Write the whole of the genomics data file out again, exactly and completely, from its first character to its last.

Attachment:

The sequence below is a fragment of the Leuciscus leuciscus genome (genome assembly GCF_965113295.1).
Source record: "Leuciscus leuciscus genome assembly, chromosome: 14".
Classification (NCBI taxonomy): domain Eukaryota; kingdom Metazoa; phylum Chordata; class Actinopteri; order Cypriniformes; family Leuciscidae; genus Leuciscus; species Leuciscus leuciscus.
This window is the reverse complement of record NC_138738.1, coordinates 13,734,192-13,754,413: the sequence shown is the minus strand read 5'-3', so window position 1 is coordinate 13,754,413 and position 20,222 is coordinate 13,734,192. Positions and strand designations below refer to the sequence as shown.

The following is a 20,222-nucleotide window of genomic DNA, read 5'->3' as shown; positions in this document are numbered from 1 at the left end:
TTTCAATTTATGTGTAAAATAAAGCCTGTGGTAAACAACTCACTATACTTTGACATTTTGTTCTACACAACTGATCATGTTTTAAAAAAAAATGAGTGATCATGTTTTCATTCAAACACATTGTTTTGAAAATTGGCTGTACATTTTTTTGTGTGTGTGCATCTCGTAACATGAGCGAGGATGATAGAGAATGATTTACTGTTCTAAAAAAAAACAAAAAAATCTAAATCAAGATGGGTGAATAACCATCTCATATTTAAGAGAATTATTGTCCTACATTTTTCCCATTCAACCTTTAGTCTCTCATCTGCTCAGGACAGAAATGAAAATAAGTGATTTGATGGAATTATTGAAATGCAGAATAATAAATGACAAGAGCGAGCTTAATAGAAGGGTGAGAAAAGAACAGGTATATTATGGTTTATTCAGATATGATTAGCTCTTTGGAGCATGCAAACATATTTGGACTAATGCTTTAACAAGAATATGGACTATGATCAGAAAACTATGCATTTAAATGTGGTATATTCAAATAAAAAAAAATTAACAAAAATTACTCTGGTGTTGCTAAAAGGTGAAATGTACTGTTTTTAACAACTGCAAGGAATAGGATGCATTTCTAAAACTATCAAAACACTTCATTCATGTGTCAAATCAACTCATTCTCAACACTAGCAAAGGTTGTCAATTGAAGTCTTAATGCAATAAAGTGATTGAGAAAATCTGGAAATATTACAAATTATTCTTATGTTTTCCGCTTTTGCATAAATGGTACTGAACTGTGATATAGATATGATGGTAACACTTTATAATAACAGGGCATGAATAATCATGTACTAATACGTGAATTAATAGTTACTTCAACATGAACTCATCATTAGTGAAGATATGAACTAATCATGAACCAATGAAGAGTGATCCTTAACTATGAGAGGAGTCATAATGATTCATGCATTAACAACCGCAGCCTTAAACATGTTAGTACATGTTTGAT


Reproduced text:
The sequence below is a fragment of the Leuciscus leuciscus genome (genome assembly GCF_965113295.1).
Source record: "Leuciscus leuciscus genome assembly, chromosome: 14".
Classification (NCBI taxonomy): domain Eukaryota; kingdom Metazoa; phylum Chordata; class Actinopteri; order Cypriniformes; family Leuciscidae; genus Leuciscus; species Leuciscus leuciscus.
This window is the reverse complement of record NC_138738.1, coordinates 13,734,192-13,754,413: the sequence shown is the minus strand read 5'-3', so window position 1 is coordinate 13,754,413 and position 20,222 is coordinate 13,734,192. Positions and strand designations below refer to the sequence as shown.

The following is a 20,222-nucleotide window of genomic DNA, read 5'->3' as shown; positions in this document are numbered from 1 at the left end:
TTTCAATTTATGTGTAAAATAAAGCCTGTGGTAAACAACTCACTATACTTTGACATTTTGTTCTACACAACTGATCATGTTTTAAAAAAAAATGAGTGATCATGTTTTCATTCAAACACATTGTTTTGAAAATTGGCTGTACATTTTTTTGTGTGTGTGCATCTCGTAACATGAGCGAGGATGATAGAGAATGATTTACTGTTCTAAAAAAAAACAAAAAAATCTAAATCAAGATGGGTGAATAACCATCTCATATTTAAGAGAATTATTGTCCTACATTTTTCCCATTCAACCTTTAGTCTCTCATCTGCTCAGGACAGAAATGAAAATAAGTGATTTGATGGAATTATTGAAATGCAGAATAATAAATGACAAGAGCGAGCTTAATAGAAGGGTGAGAAAAGAACAGGTATATTATGGTTTATTCAGATATGATTAGCTCTTTGGAGCATGCAAACATATTTGGACTAATGCTTTAACAAGAATATGGACTATGATCAGAAAACTATGCATTTAAATGTGGTATATTCAAATAAAAAAAAATTAACAAAAATTACTCTGGTGTTGCTAAAAGGTGAAATGTACTGTTTTTAACAACTGCAAGGAATAGGATGCATTTCTAAAACTATCAAAACACTTCATTCATGTGTCAAATCAACTCATTCTCAACACTAGCAAAGGTTGTCAATTGAAGTCTTAATGCAATAAAGTGATTGAGAAAATCTGGAAATATTACAAATTATTCTTATGTTTTCCGCTTTTGCATAAATGGTACTGAACTGTGATATAGATATGATGGTAACACTTTATAATAACAGGGCATGAATAATCATGTACTAATACGTGAATTAATAGTTACTTCAACATGAACTCATCATTAGTGAAGATATGAACTAATCATGAACCAATGAAGAGTGATCCTTAACTATGAGAGGAGTCATAATGATTCATGCATTAACAACCGCAGCCTTAAACATGTTAGTACATGTTTGAT